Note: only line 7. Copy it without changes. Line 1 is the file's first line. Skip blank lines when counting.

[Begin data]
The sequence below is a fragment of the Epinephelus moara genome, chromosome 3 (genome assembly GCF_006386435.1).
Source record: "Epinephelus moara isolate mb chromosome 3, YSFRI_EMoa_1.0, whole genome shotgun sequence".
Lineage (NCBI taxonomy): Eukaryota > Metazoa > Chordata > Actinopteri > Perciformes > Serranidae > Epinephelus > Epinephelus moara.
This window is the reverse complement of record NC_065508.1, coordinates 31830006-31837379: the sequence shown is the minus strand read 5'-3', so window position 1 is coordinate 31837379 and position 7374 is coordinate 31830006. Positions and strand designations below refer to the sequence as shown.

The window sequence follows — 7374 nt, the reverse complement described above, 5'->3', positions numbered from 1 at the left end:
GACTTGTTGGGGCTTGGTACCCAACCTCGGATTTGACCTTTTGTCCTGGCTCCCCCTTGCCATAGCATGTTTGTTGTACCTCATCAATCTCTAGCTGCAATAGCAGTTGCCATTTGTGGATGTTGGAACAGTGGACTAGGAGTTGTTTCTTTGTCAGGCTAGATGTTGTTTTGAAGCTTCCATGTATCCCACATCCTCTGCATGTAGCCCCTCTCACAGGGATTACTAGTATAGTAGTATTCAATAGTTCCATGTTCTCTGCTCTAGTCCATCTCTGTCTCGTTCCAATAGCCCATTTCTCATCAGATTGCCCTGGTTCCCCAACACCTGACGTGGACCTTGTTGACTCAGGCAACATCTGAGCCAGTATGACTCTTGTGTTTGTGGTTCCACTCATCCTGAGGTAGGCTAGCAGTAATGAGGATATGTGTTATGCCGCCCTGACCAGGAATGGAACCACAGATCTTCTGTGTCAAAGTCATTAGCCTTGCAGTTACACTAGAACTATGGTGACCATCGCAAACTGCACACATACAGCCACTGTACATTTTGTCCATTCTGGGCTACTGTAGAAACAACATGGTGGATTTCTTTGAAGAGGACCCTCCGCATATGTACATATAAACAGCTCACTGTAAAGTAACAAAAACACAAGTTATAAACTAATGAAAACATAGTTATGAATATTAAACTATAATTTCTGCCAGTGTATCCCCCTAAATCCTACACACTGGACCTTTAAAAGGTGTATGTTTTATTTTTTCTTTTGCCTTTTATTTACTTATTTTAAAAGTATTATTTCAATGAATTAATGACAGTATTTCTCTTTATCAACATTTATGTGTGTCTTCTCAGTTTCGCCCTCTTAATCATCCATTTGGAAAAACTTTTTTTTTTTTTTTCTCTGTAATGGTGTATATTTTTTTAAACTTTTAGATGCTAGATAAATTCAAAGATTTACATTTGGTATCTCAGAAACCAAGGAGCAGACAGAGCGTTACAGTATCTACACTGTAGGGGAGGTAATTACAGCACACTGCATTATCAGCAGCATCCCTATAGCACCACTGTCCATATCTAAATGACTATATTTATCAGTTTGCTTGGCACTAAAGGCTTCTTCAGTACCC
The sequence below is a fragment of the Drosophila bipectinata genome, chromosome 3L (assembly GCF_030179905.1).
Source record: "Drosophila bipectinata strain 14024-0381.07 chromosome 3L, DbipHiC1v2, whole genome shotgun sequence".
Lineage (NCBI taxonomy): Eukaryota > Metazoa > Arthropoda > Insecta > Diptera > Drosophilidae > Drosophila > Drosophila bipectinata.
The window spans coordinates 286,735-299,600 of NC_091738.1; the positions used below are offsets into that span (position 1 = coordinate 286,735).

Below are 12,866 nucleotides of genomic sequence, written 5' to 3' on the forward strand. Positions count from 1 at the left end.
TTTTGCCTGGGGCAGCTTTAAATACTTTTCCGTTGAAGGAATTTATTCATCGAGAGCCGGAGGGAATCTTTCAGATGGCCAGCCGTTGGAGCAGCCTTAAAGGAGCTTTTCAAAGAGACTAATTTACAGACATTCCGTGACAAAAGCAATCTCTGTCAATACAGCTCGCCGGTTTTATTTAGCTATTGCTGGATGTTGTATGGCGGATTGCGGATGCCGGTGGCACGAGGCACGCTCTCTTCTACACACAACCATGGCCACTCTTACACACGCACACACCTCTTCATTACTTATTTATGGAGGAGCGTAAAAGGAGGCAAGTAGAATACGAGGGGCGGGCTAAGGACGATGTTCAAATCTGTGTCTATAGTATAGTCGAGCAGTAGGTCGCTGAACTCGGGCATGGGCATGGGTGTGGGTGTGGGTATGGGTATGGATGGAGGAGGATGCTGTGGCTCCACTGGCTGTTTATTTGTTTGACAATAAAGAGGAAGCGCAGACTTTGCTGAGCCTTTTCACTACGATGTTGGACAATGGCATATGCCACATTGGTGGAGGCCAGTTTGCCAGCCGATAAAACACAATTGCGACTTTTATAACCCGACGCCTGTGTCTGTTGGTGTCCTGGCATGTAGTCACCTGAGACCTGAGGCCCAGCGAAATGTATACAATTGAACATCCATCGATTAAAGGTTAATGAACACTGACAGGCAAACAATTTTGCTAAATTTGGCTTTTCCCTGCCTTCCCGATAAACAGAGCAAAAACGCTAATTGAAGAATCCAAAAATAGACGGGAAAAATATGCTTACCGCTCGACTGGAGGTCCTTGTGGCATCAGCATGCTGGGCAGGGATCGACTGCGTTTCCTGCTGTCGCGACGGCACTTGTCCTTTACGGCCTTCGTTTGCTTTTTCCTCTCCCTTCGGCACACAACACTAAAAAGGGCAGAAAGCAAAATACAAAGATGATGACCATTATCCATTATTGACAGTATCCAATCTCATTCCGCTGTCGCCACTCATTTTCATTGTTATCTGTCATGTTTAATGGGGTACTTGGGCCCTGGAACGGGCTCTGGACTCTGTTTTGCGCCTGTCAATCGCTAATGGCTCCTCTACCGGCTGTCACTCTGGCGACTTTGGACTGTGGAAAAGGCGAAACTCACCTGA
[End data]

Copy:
The sequence below is a fragment of the Drosophila bipectinata genome, chromosome 3L (assembly GCF_030179905.1).